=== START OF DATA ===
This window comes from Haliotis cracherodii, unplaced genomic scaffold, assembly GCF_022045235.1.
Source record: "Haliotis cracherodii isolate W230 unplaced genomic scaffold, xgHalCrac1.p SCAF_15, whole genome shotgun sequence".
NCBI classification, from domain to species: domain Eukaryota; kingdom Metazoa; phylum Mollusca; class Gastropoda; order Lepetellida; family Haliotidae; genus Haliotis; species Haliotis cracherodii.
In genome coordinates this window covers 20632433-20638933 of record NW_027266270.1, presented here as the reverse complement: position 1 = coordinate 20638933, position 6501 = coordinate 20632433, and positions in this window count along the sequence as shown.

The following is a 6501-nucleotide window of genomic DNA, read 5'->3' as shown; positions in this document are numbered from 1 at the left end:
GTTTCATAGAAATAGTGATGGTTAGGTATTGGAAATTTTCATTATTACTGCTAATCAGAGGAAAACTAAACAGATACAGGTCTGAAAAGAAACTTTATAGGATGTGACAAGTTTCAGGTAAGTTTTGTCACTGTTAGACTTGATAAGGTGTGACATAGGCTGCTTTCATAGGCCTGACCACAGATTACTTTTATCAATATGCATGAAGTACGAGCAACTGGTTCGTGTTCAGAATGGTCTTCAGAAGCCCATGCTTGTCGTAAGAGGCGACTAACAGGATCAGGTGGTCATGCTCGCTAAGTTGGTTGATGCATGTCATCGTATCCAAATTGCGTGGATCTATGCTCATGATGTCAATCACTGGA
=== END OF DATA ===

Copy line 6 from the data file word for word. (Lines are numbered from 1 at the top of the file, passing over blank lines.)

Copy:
GTTTCATAGAAATAGTGATGGTTAGGTATTGGAAATTTTCATTATTACTGCTAATCAGAGGAAAACTAAACAGATACAGGTCTGAAAAGAAACTTTATAGGATGTGACAAGTTTCAGGTAAGTTTTGTCACTGTTAGACTTGATAAGGTGTGACATAGGCTGCTTTCATAGGCCTGACCACAGATTACTTTTATCAATATGCATGAAGTACGAGCAACTGGTTCGTGTTCAGAATGGTCTTCAGAAGCCCATGCTTGTCGTAAGAGGCGACTAACAGGATCAGGTGGTCATGCTCGCTAAGTTGGTTGATGCATGTCATCGTATCCAAATTGCGTGGATCTATGCTCATGATGTCAATCACTGGA